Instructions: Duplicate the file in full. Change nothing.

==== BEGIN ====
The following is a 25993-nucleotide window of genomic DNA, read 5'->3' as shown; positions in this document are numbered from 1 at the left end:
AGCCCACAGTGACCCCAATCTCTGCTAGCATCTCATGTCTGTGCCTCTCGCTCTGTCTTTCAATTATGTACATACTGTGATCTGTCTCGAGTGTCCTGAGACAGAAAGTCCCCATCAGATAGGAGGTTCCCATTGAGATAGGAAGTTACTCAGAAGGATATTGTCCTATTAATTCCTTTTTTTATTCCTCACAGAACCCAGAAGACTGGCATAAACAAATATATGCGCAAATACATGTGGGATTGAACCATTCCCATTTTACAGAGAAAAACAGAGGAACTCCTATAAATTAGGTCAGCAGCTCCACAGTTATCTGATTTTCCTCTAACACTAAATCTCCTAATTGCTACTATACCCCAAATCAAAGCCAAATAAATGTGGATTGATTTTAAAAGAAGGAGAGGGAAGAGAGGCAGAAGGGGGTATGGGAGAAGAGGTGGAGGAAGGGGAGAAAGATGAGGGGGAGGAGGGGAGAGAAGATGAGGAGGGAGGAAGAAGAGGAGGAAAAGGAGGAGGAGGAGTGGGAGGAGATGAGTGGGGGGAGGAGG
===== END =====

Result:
The following is a 25993-nucleotide window of genomic DNA, read 5'->3' as shown; positions in this document are numbered from 1 at the left end:
AGCCCACAGTGACCCCAATCTCTGCTAGCATCTCATGTCTGTGCCTCTCGCTCTGTCTTTCAATTATGTACATACTGTGATCTGTCTCGAGTGTCCTGAGACAGAAAGTCCCCATCAGATAGGAGGTTCCCATTGAGATAGGAAGTTACTCAGAAGGATATTGTCCTATTAATTCCTTTTTTTATTCCTCACAGAACCCAGAAGACTGGCATAAACAAATATATGCGCAAATACATGTGGGATTGAACCATTCCCATTTTACAGAGAAAAACAGAGGAACTCCTATAAATTAGGTCAGCAGCTCCACAGTTATCTGATTTTCCTCTAACACTAAATCTCCTAATTGCTACTATACCCCAAATCAAAGCCAAATAAATGTGGATTGATTTTAAAAGAAGGAGAGGGAAGAGAGGCAGAAGGGGGTATGGGAGAAGAGGTGGAGGAAGGGGAGAAAGATGAGGGGGAGGAGGGGAGAGAAGATGAGGAGGGAGGAAGAAGAGGAGGAAAAGGAGGAGGAGGAGTGGGAGGAGATGAGTGGGGGGAGGAGG